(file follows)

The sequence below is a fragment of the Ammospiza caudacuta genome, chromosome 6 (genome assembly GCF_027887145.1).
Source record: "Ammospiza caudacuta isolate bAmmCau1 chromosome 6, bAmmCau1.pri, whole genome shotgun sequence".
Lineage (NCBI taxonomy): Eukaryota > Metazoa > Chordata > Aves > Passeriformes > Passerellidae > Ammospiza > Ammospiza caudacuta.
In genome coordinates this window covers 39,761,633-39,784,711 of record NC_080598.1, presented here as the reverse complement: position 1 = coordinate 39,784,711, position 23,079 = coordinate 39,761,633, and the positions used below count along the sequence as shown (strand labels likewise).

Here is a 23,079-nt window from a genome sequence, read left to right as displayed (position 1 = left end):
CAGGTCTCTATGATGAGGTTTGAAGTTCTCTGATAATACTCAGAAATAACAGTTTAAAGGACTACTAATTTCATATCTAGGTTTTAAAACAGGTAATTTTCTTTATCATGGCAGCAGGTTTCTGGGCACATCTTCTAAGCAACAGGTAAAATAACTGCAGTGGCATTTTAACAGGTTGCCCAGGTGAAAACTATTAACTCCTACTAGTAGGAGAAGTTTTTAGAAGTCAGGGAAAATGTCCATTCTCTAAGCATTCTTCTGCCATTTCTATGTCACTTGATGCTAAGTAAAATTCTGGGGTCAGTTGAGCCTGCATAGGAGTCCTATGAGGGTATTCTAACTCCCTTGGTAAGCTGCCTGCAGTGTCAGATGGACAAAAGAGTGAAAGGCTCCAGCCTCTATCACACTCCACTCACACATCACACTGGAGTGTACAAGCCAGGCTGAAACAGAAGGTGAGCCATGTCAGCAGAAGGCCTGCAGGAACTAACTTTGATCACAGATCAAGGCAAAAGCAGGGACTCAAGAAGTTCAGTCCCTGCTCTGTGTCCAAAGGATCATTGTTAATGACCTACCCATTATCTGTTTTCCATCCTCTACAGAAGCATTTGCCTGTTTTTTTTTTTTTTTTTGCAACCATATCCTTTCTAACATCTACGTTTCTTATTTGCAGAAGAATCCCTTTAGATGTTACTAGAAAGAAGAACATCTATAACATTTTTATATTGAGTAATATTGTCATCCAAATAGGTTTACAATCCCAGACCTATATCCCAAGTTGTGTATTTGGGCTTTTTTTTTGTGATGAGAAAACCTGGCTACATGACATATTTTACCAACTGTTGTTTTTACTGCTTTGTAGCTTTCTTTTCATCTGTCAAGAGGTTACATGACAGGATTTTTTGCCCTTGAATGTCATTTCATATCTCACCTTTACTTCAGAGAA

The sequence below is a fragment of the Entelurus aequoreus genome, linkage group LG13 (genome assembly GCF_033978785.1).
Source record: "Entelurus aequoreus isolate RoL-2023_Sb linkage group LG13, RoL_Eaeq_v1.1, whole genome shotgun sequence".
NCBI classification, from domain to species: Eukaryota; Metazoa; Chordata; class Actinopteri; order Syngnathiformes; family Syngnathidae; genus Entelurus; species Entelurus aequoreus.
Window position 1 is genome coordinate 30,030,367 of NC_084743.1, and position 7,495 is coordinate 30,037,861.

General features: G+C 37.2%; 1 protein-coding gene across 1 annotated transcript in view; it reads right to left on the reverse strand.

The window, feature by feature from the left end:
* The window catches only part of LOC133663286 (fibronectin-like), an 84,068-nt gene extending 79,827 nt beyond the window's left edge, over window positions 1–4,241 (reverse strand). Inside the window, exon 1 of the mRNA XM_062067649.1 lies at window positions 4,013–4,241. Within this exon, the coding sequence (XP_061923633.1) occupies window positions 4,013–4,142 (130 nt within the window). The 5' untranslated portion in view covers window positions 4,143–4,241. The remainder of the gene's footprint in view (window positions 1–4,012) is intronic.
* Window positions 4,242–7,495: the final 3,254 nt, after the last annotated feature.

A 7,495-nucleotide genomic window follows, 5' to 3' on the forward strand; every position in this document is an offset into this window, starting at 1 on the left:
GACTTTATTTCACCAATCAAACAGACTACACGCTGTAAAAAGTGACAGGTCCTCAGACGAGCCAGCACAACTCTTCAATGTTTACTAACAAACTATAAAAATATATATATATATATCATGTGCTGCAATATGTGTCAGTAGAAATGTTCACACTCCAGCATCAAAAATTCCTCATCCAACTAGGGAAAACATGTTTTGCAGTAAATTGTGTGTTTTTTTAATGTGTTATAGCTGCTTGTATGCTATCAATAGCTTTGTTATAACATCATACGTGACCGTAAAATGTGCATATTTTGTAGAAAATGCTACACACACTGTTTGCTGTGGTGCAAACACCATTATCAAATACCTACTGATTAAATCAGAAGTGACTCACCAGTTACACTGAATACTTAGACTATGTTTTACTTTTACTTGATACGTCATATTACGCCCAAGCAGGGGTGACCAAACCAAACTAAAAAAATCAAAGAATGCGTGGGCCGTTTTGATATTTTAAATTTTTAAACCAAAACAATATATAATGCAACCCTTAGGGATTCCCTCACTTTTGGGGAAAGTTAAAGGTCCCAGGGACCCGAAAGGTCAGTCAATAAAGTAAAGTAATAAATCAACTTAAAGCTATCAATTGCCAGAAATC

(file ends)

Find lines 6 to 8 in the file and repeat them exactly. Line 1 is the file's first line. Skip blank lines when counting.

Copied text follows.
CAGGTCTCTATGATGAGGTTTGAAGTTCTCTGATAATACTCAGAAATAACAGTTTAAAGGACTACTAATTTCATATCTAGGTTTTAAAACAGGTAATTTTCTTTATCATGGCAGCAGGTTTCTGGGCACATCTTCTAAGCAACAGGTAAAATAACTGCAGTGGCATTTTAACAGGTTGCCCAGGTGAAAACTATTAACTCCTACTAGTAGGAGAAGTTTTTAGAAGTCAGGGAAAATGTCCATTCTCTAAGCATTCTTCTGCCATTTCTATGTCACTTGATGCTAAGTAAAATTCTGGGGTCAGTTGAGCCTGCATAGGAGTCCTATGAGGGTATTCTAACTCCCTTGGTAAGCTGCCTGCAGTGTCAGATGGACAAAAGAGTGAAAGGCTCCAGCCTCTATCACACTCCACTCACACATCACACTGGAGTGTACAAGCCAGGCTGAAACAGAAGGTGAGCCATGTCAGCAGAAGGCCTGCAGGAACTAACTTTGATCACAGATCAAGGCAAAAGCAGGGACTCAAGAAGTTCAGTCCCTGCTCTGTGTCCAAAGGATCATTGTTAATGACCTACCCATTATCTGTTTTCCATCCTCTACAGAAGCATTTGCCTGTTTTTTTTTTTTTTTTTGCAACCATATCCTTTCTAACATCTACGTTTCTTATTTGCAGAAGAATCCCTTTAGATGTTACTAGAAAGAAGAACATCTATAACATTTTTATATTGAGTAATATTGTCATCCAAATAGGTTTACAATCCCAGACCTATATCCCAAGTTGTGTATTTGGGCTTTTTTTTTGTGATGAGAAAACCTGGCTACATGACATATTTTACCAACTGTTGTTTTTACTGCTTTGTAGCTTTCTTTTCATCTGTCAAGAGGTTACATGACAGGATTTTTTGCCCTTGAATGTCATTTCATATCTCACCTTTACTTCAGAGAA

The sequence below is a fragment of the Entelurus aequoreus genome, linkage group LG13 (genome assembly GCF_033978785.1).
Source record: "Entelurus aequoreus isolate RoL-2023_Sb linkage group LG13, RoL_Eaeq_v1.1, whole genome shotgun sequence".